and verifies it with witnesses
so that everybody now knows

Jesus is God’s “Beloved.”
The transfiguration is Jesus’ coming out party.

One more thing to note
before we fall off the scaffolding
of logic and rationalism
and land in the abyss|
of the whacko-mystical:
Mark has Jesus as God’s son –
but not his only son.

Jesus is not elevated
at the expense of Moses and Elijah,
at least not in Mark’s story.

The Church, early on,
began interpreting it that way
but Mark, as our earliest gospel,
does not say Jesus is God’s only son.

In Judaism,
a prophet need not be “the only prophet”
in order to be an important presence
or to speak for God.

A prophet,
by nature of being a prophet, voices God.
The trick is in discerning
true prophets
from false prophets
rather than which is the only prophet.

Unfortunately, for a variety of historical reasons,
Christianity painted itself
into a theological corner
by declaring that Jesus is “the only”
or he is nothing at all.
So, if we unpeel the layers of Christian interpretation
on this story from Mark,
we can see it as a more innocent, limited claim
than the one the Church came to make.
Mark’s point was simply that Jesus
belongs in the Hall of Fame
with those other guys.

But the real intent of this story
from the story-tellers point of view,
is simply to say, “Hey, listen up –
this guy speaks with authority.
This guy is the real thing.”

That is where we arrive
when we allow our reason and logic
to unpack the meaning of this story –
to hear its truth
whether it actually happened or not.

Now that we did that
we can jump into the broiling brine
of wiggly, squiggly spooky stuff.

So, there is one experience –
one supernatural,
spiritual experience –
that is accessible to every one.

It is an experience that will,
and surely did,
even if only briefly,
transfigure us.

It is a small moment
not a gigantic one.

It is a quiet moment
not an explosive one.

It is a deeply personal moment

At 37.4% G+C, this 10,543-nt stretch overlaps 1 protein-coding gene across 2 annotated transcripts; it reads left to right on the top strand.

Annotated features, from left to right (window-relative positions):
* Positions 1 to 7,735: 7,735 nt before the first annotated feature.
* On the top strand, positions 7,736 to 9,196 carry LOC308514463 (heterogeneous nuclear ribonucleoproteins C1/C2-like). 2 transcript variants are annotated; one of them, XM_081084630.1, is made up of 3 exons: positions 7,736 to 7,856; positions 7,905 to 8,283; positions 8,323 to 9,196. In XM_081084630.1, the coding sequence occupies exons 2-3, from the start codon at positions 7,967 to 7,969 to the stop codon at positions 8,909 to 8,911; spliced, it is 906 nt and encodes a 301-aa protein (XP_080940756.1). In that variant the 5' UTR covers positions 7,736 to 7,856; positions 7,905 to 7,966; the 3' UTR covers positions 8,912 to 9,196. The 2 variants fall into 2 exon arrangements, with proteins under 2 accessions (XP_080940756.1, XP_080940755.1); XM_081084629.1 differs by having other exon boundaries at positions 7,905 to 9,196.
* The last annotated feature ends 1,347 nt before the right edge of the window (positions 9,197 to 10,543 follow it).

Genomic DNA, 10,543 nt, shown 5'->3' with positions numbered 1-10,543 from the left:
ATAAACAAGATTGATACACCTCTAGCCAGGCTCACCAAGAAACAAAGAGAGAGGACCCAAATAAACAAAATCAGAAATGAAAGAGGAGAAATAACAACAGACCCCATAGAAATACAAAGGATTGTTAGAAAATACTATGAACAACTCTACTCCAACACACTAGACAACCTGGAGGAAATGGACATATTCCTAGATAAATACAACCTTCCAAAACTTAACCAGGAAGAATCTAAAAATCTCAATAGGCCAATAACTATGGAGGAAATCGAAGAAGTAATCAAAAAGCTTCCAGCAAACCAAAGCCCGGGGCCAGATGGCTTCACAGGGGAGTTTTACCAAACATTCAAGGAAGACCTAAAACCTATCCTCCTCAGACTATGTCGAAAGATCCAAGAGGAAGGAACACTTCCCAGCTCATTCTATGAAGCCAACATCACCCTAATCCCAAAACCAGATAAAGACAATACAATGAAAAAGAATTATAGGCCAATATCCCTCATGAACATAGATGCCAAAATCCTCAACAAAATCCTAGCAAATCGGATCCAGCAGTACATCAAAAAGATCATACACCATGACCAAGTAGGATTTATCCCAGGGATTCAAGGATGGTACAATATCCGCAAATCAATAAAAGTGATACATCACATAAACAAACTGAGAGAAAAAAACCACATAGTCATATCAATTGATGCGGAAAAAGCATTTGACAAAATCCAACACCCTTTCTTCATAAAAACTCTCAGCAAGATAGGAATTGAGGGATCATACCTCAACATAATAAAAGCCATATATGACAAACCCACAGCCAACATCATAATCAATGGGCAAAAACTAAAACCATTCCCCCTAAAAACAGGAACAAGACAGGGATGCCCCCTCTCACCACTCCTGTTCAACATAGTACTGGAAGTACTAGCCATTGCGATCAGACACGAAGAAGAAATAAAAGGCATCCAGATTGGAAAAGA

not a public one.

It is an off-handed moment
not a planned one.

It is that moment when you know,
when one day, unexpectedly,
probably for a reason you can’t put your finger on,
that you are beloved.
Beloved of God.
Beloved of God.

When you know,
as surely as you know how to breathe,
that you are beloved of God,
you are transfigured
even if no one is there to see it.

Even if it does not show on your face,
in that moment you are transfigured.

I am not talking about narcissism.
It is not accessed through the Ego.
It comes up through the dark moist soil
of voices and experiences
that blanket our innards.

It comes up
and disconnected
from our own efforts.

It comes up
in spite of everything to the contrary
and is not warranted by any success
or achievement we have had.

It comes up
like the first quiet rays of dawn,
a velvet glow out of the darkness almost unrecognized at first.
It comes up
into our stomach first
and then into our throat
and lastly into our brain.

It comes up
like the recognition in the gaze of another
when the shutter of the eyes opens
and we see INTO each other.

It comes up
almost like a shear veil being removed
and we see what was always there
but now we see it in nakedness.

You are beloved;
you…the beloved of God.
Not just Jesus,
but you.
Can you feel that?

Do you remember it?
If not, can you use your imagination to taste it?

When you know,
in your body, that you are beloved
by someone else, even if not God,
then you are transfigured.

If you have had that experience –
the quiet,
momentary stillness
when you know,
when you know you are beloved –
then you have been transfigured.

That is the primary spiritual experience.

So, don’t go looking for something else –
don’t be greedy
don’t be grandiose.
If you know, even for a fleeting moment,
that you are beloved,
then you have had it all.

That’s all I got.
Thank you for sharing in this,
and the peace of God be with you.